Distributed testing, part 2

Tips & Tricks, New Features

Distributed testing, part 2

In this article, we continue discussing distributed testing and take a closer look at scopes and groups. We also introduce multi-agent testing, which is an example of using test scopes.

Note: If you haven’t read the first part of this series, I recommend looking at it here.


To recap from the previous blog post, we introduce scopes and groups to capture that test automation workers are not the same. Like managing teams, some teams have different priorities than others, allowing for the grouping of automation test workers. Maybe your staging workers should not be dealing with other tests, so best to group them into a “staging” group. In another example, staging workers should not impede the work of the production workers.

Similarly, we introduce scopes to capture that different automation workers have different skillsets. In some cases, it’s the kind of data credentials they have, like login information. Here we use data-scopes to handle it.

We also introduce functional scopes to handle strict policy issues. Maybe some workers are part of a network where they have accessibility to systems that other workers don’t have, like billing systems in the figure above.

This might seem overly complex at first glance. Still, looking at the analogy of an Enterprise setting, where teams have different priorities, and different team members have different skillsets, it can begin to make sense.

In the end, it should allow you to set up a testing grid for an Enterprise company without any high setup cost. Boozang’s URL-based approach and Docker and Microservices allow us to do this in a simple manner. Instead of having a whole team working on DevOps, start some Docker containers with different URLs and let the magic happen.


Groups are a straightforward concept that allows you to cluster workers together. You can do this in any way you like. If you have production jobs that need to take priority, you might choose to create two groups: production and staging, where production workers take care of all CI jobs related to production deployment, while staging workers are used for lower-priority staging jobs.

Creating groups in Boozang

Go to Settings -> Integrations, scroll to “Cooperation Service,” and click the plus sign: New Group or Scope. Fill out the Group name, and your group will be created. 

In this example, we create a ci group do deal with CI jobs.

Note: The role constraint can be ignored for now.

Starting a worker in a specific group

In the worker URL, add the “group” parameter


You can now start a worker in a group by adding the group parameter, like


The worker will now be added to the group ci and will display under group “ci” in remote play as well.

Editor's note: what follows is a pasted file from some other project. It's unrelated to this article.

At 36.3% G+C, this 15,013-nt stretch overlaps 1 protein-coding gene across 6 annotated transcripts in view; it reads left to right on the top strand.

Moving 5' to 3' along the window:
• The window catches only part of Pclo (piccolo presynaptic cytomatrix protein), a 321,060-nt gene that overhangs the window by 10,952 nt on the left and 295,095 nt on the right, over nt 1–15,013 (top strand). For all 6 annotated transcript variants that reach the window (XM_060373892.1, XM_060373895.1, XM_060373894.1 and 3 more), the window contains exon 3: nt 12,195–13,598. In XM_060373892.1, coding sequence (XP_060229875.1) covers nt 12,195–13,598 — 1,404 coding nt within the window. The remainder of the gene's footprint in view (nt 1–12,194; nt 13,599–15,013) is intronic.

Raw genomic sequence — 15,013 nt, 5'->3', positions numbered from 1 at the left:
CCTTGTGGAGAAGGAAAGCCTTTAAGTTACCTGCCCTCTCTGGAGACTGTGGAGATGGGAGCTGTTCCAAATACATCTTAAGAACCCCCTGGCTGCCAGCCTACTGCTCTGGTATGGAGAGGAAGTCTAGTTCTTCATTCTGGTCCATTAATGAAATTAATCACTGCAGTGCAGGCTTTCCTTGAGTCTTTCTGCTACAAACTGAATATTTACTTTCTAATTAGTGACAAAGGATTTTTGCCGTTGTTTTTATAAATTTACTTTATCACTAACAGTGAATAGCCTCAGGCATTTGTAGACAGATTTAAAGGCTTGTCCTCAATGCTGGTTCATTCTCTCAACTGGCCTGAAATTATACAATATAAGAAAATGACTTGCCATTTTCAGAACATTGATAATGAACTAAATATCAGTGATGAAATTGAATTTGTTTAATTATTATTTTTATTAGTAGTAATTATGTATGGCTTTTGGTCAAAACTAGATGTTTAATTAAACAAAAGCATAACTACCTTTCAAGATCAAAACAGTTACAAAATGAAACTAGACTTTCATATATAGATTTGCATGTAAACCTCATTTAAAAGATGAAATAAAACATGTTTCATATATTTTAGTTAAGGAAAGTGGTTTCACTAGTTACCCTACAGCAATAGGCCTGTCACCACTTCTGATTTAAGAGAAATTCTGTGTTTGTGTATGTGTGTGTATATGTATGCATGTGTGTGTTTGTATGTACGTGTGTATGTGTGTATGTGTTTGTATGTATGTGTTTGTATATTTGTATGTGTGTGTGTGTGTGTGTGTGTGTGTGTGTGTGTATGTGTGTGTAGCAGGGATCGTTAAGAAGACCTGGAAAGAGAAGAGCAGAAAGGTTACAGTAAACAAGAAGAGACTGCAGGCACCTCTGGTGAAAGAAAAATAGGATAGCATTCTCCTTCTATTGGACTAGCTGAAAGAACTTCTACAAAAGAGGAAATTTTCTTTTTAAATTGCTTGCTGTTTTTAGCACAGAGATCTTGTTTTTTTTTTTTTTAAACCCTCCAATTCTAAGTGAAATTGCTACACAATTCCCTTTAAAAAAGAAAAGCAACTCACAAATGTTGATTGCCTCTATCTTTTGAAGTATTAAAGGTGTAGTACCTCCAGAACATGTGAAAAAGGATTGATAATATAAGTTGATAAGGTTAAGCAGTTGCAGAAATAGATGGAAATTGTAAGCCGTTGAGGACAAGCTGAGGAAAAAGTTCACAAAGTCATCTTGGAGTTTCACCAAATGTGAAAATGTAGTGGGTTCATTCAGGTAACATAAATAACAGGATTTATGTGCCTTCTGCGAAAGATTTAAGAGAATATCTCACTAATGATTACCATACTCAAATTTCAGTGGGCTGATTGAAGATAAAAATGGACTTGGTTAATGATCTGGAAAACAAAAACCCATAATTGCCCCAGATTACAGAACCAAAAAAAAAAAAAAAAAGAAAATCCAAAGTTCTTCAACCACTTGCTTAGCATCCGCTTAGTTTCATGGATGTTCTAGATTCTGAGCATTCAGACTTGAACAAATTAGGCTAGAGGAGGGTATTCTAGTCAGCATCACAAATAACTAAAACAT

Scopes apply to one or more workers. There are two different types of scopes in Boozang

  • Data scopes: Used to encapsulate a set of data, such as login information or role
  • Function scopes: Used to categorize capabilities, such as admin worker, or billing worker  

Simply put, data scopes are used to associate a set of data to a set of workers, while function scopes are used to express capability. 

Data scope example

We have two sets of application roles: admin and user. We introduce two data scopes: admin and user, and we make sure to set different login credentials for them. We can now start a series of workers in the different scopes by specifying it in the URL


In order to start a worker dedicated to a scope, add the scope parameter like


We can tune the number of workers in the admin and user scope, respectively, or omit the scope from the URL altogether and let the dispatcher assign jobs freely.

Function scope example

We have server A and server B; server A has access to the billing system network, and server B has access to the application network. In this case, server A workers might be in the billing scope, while server B workers might be in the application scope.

Although similar, function scopes are stricter than data scopes. While data scopes can have generalized workers (meaning, workers who didn’t specify the URL scope), workers for function scopes are specialists. A data scope worker will never do any other work than work assigned to its scope.

Creating scopes in Boozang

To create scopes in Boozang, go to the IDE settings -> Integrations, scroll to “Cooperation Service,” and hit the plus sign: New Group or Scope.

You can now fill in Scope names in the box. If you want to create a function scope, check “As a designated function server”. 

As you can see, in the below image, I have created two function scopes: Agent1 and Agent2.

Note: The * denotes that it’s a function scope.

Set the scope for test

To execute a test using a specific scope, you need to use the “plug test-case” feature in Boozang. Select the checkbox “Execute on remote server”.

Set worker to a specific function scope

To specify that a worker belongs to a specific functional scope, add it to the URL like (function scope “Agent1”)


You can now select the specific scope to run the test. 


Using groups and scopes can be daunting at first, but it can be very powerful.

To summarize

  • Use groups to group workers, like “Jenkins-pipeline”, “staging,” or “IDE.”
  • Use data scopes to pass data or support roles, like “admin,” “user,” or “trial-data.”
  • Use a functional scope to denote functional access and policy, like “billing-scope,” “network-admin,” or “application.”

In the end, it’s up to the user to figure out the best uses of this experimental functionality. We believe that having granularity in which tests can be run with which agents can be powerful, especially in an Enterprise setting where companies want to set up their own test execution grid.

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